In the “old days,” elected officials in small communities used to start on the school board and work their way up to other posts. (Our school board members typically have children in school). Nowadays we don’t have that “career path” for electeds.

“They don’t have the time,” we’re told about the younger parents. Well, in other towns they do. Do we recruit and encourage them? We’re a pretty insular bunch, focusing on those social and political cliques.

Our community’s parents and their youth represent our future. We have to work a lot harder to nurture that.

Stephanie Ortiz new Sierra College NCC dean

Thanks to trustee Aaron Klein’s Twitter updates from the Sierra College board meeting, we learn that Stephanie Ortiz late Tuesday was named dean of Sierra College’s NCC campus, replacing Neal Allbee.

Aaron also “tweeted” that the redistricting proposal I blogged about on Monday failed by a 4-3 vote. Klein said he voted to table the proposal. This was a close vote.

Stephanie’s replacement as Dean of Business and Tech is Luis Sanchez.

Congratulations to Stephanie. I enjoy knowing her and working with her. She and I got to know each other better on the board of the ERC.

Stephanie understands the role of Sierra College in helping to create better paying jobs up here, and she is a good listener. We had a good discussion about it one day at The Stonehouse.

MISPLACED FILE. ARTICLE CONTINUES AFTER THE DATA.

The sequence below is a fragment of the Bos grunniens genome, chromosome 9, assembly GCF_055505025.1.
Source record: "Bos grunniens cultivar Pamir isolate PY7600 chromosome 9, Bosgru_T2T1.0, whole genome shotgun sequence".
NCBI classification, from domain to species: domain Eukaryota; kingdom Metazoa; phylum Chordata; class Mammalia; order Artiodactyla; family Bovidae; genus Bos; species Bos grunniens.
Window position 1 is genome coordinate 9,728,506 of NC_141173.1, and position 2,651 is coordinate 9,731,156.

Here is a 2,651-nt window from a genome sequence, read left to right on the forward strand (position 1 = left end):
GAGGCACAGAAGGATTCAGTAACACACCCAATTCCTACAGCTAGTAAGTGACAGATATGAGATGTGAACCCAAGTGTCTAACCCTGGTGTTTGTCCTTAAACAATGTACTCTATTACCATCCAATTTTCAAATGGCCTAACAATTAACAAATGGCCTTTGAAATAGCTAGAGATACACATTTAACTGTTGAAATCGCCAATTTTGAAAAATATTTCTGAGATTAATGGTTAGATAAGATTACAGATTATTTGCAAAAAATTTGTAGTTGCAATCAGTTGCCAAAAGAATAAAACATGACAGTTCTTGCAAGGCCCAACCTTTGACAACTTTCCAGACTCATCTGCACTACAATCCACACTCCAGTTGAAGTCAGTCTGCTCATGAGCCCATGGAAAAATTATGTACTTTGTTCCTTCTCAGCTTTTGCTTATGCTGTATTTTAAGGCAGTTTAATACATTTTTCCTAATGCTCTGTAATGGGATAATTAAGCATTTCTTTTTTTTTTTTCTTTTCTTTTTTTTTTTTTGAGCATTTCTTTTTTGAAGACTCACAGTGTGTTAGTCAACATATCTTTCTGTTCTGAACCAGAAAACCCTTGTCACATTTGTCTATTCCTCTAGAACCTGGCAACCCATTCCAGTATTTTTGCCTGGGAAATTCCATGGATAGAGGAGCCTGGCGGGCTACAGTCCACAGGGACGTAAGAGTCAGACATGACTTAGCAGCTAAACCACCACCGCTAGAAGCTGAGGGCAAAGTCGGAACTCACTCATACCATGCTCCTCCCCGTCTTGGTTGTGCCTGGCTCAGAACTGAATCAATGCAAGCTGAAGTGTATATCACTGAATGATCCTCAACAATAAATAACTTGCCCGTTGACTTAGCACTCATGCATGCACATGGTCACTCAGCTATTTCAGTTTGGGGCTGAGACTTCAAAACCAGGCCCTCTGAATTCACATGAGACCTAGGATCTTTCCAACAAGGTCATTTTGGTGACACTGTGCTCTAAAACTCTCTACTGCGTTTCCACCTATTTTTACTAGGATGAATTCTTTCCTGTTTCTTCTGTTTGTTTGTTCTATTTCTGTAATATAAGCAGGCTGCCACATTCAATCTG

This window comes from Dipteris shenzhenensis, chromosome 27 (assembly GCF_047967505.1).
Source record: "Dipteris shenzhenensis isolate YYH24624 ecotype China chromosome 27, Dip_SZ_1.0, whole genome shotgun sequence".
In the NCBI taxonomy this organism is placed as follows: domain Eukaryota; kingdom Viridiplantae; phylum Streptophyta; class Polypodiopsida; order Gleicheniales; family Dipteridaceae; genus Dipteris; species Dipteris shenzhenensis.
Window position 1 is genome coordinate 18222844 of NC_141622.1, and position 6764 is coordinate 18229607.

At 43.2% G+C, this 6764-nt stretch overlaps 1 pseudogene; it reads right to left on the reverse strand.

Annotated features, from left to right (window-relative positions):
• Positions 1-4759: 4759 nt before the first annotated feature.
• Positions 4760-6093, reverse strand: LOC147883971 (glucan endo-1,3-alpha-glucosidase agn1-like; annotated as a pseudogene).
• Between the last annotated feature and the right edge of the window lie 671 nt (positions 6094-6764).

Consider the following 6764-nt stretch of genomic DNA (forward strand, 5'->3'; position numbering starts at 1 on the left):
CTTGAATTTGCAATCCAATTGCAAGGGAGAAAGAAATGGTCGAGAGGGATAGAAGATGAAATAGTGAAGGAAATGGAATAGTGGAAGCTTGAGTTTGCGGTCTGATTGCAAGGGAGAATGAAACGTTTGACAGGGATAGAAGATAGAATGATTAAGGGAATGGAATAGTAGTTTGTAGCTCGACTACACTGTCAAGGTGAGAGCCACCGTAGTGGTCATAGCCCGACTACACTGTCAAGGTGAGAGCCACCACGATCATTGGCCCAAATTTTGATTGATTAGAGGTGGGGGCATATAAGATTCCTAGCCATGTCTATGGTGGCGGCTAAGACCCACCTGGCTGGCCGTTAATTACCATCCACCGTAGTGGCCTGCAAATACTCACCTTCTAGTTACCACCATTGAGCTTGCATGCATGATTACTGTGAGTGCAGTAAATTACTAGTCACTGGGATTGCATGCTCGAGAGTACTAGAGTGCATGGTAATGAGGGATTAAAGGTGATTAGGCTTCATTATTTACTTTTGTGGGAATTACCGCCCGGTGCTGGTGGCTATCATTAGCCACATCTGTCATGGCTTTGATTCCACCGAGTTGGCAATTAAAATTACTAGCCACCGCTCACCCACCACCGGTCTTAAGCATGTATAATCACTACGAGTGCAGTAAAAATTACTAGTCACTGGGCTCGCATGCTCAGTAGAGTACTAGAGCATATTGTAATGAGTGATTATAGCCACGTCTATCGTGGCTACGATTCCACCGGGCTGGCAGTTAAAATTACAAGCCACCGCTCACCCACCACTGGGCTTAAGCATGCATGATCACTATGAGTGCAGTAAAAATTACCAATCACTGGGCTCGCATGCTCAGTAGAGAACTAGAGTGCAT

A real breath of fresh air.

Blow to GV, boon to NC in ice cream ‘wars’

Here’s a bummer: Lazy Dog Ice Cream — a highly popular local business — won’t be allowed to sell ice cream from its pink cart at the Thursday night Farmer’s Market in Grass Valley.

Why? The Grass Valley Downtown Association wanted to offer preference to the downtown’s brick-and-mortar businesses for food vending. Lazy Dog has been there for years.

I also saw Lazy Dog ice cream in Christopher’s Deli in downtown GV. Doesn’t that count?

You still can buy their ice cream from the pink cart parked near the Safeway in Burger Basin.

Wouldn’t it be cool if Lazy Dog opened a store in Reg King’s proposed building in that shopping center? We’d go. It would sure beat a Starbucks.

In Nevada City, meanwhile, the recently closed ice cream and candy shop on Broad Street — Confectionary Mine — is expected to to get a new ice cream shop soon, according to my sources.

The leading tenant is a guy who has owned a Rocky Mountain Creamery.

Pot: an engine of local economic growth

The pot growing season is underway — a significant contributor to our local economy.

Let’s face it: Some of the cash floating around town — in stores, restaurants and service businesses — is generated from pot sales.

A lot of people who grow and sell pot like to “shop local.”

With the recession and joblessness, more people are turning to pot sales to generate income.

California’s largest cash crop is valued at $13.8 billion annually, nearly double the value of the state’s vegetable and grape crops combined, according to Alternet.org.

The figure is expected to grow.

Our area is vulnerable to illegal pot sales, because we don’t have enough jobs to begin with. Our rural location and hillsides also make it a prime pot growing region.

Local law enforcement is stepping up their efforts to deal with illegal sales.

But a growing chorus of people is calling for the legalization of pot, citing the costs of enforcement and cash that could roll in from taxes.